Goldenhand: What the hell happened to Garth Nix’s editor?

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Spoilers abound!

For approximately 70% of Goldenhand, practically nothing happens. An unending chase eats up pages, it’s inevitable conclusion making the whole thing pointless and boring. Where other Old Kingdom books have very few unnecessary characters, this book has an entire cast of them, a village full of people who assist a secondary character in running away. All of them are pointless.

The chapters alternate between this chase scene an an equally endless holding pattern between Lirael and Nicholas. Where the Ferin sections (the chase scenes) have too many characters, the Lirael sections have too freakin’ few. It take roughly half the book for these idiots to stop being awkward, and while there are moments of occasional charm, it is frankly quite soon.

Essentially, the first part of the book is badly imbalanced. Ferin’s sections are packed with urgency, but that urgency can’t be felt when you know she’s going to escape, because if her message delivers everyone is going to die–which won’t happen. And it’s impossible to believe it will happen, when the momentum of her plot is ritually slaughtered every time we switch from her to Lirael, who is in a cliched romantic comedy without a shred of urgency to be seen. This tonal jarring is discarded in favor of Old-Kingdom-Flavored urgency and dread and dire peril, but the goofy comedy keeps bubbling up under the surface, diminishing the whole damn book.

Roughly 70% of the way through Goldenhand, Garth Nix’s editor woke up and the book got pretty good . I know exactly how long this took because I was keeping score. I counted 21 times when the narrative literally broke.

Nix, it turns out, has a habit of stepping out of his characters’ perspective. He turns to the reader and tells you what the characters don’t actually know, telling you that the characters don’t know it. “Neither Ferin nor Young Laska knew this,” “not acknowledging to herself,” “not noticing that behind her…” etc. About 70% in, these breaks (which completely murder reader immersion) stop happening.

Another sign of editorial napping is the way big apparent foreshadowings turn up, wave, and then evaporate. The first time this happens is when Ferin tells another character the super special secret message that she has been sacredly entrusted with from before she was even born–basically her whole destiny and plot purpose is this message, and she should really probably have died trying to deliver it. But she tells another character. A woman who disappears without a goodbye and is never heard from again.

Then there’s the moment when the Disreputable Dog reanimates her statue, goes to the window of a room, looks out at a boat coming into the Clayr’s Glacier, and turns back into a statue. When Lirael finds the statue, there is a boat pulling into the Glacier.

My brain practically exploded at that point. See, the last time a boat was in the narrative, it was full of free magic creatures chasing Ferin. Ferin, who just arrived at the Clayr’s Glacier. Oh my God, the glacier is being invaded!

But nope. Turns out the Dog was just glancing in on Nick.

Worse than this, Lirael’s brain is apparently on vacation during this whole sequence. See, she once saw the Dog statue turn into the actual Dog. And when the Dog dies, she turns back into the statue. Then the statue disappears from Lirael’s hand as she sleeps, and turns up on a windowsill in a position no Sending would have left it in. Does Lirael realize that the Dog is periodically coming back and taking the statue back with her? Nope.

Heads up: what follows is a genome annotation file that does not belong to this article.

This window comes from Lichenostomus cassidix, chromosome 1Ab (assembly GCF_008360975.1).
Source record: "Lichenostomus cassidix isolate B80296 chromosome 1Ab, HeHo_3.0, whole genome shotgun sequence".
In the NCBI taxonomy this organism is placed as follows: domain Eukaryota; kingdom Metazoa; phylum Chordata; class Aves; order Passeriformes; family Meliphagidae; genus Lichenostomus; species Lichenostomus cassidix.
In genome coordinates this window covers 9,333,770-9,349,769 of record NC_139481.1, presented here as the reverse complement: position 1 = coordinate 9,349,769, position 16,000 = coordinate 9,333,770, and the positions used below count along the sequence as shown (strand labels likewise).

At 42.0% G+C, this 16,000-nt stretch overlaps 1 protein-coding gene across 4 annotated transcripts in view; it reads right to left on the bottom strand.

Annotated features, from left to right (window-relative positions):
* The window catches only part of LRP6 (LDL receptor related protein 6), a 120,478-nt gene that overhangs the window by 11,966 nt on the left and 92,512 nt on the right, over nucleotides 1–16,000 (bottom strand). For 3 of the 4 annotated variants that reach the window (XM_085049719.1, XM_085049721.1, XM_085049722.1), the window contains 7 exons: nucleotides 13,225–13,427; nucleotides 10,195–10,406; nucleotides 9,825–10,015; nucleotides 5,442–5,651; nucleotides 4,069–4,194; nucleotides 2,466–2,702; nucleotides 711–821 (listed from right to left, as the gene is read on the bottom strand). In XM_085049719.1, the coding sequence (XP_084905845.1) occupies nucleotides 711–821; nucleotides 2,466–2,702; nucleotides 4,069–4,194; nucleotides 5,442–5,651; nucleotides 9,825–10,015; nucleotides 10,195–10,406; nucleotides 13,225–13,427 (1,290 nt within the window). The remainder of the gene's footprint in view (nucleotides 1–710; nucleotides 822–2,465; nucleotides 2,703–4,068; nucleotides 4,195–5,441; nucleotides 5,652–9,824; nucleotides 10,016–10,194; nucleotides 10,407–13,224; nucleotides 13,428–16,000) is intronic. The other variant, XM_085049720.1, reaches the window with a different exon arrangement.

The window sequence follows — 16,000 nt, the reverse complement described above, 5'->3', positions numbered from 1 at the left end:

On top of all these issues, there are cliche-sized holes in the narrative the Nix wove (which, again, contrasts like mad with the original Old Kingdom books). A guy and a girl of roughly the same age meet, instantly fall in love, and are having sex when the book closes (which is a crazy tonal jar, but whatever). As previously mentioned, Lirael spends half the book trapped in a corny rom-com. Both Mogget and the Dog return (the Dog after a wonderfully dramatic send off, but then she is disreputable), and though both returns are in keeping with their characters and neither is actual performs the dreaded deus ex machina, both are basically fulfilling the first half of the deus ex machina cliche. Forgivable only because their absence turned out to make the books terrible. Oh, and worst of all, Nix leaps through huge hoops to keep more powerful adult characters safely out of the narrative’s way while he lets the wheels spin in the first part of the book. There’s a big terrible flu and all the Clayr are sick, oh and Sabriel and Touchstone are on vacation for exactly as long as is necessary.

Now, in spite of all my complaining, I still loved the last third of this book. And somewhere under the unedited mess, there is in fact a very good story. Lirael goes back to the place that was once her home, and it is the same but she is far more different than she realizes. While there, she is able to make peace with the sorrow that was her childhood, and to step into a future where a boy will make everything better (did I mention the rom-com problem yet?). Then she goes on a long journey to meet a woman whose life, unlike Lirael’s was defined not by destiny but by choice–but who slowly became more and more adrift from the world and from humanity, until she was lost to herself.

There were better ways to do this. Clariel could have returned earlier in the narrative, through complicated Free Magic. Chlorr and Clariel being literally two different people was cliched. The rom com did not belong in an Old Kingdom book. But I’m happy, ’cause I got to see the Disreputable Dog.

Oh, and I hate the tagline. Practically no one dies in this book!

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